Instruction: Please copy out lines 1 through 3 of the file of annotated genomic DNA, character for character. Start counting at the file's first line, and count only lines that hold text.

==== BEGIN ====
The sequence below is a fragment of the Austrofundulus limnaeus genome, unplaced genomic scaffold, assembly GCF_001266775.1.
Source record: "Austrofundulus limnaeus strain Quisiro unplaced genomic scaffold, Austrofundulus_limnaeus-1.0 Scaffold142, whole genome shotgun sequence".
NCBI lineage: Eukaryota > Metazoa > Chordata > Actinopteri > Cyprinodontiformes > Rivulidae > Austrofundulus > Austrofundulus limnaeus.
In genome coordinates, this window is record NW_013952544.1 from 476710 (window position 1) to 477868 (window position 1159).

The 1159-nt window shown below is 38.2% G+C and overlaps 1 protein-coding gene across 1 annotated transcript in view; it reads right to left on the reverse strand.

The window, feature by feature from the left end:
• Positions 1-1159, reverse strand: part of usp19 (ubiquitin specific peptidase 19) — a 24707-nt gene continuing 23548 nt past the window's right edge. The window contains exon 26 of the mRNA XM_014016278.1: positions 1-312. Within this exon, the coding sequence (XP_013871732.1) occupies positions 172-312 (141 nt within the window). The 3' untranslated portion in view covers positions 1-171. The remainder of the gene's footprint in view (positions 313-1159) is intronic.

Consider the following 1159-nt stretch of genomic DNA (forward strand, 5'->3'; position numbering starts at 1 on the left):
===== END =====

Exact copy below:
The sequence below is a fragment of the Austrofundulus limnaeus genome, unplaced genomic scaffold, assembly GCF_001266775.1.
Source record: "Austrofundulus limnaeus strain Quisiro unplaced genomic scaffold, Austrofundulus_limnaeus-1.0 Scaffold142, whole genome shotgun sequence".
NCBI lineage: Eukaryota > Metazoa > Chordata > Actinopteri > Cyprinodontiformes > Rivulidae > Austrofundulus > Austrofundulus limnaeus.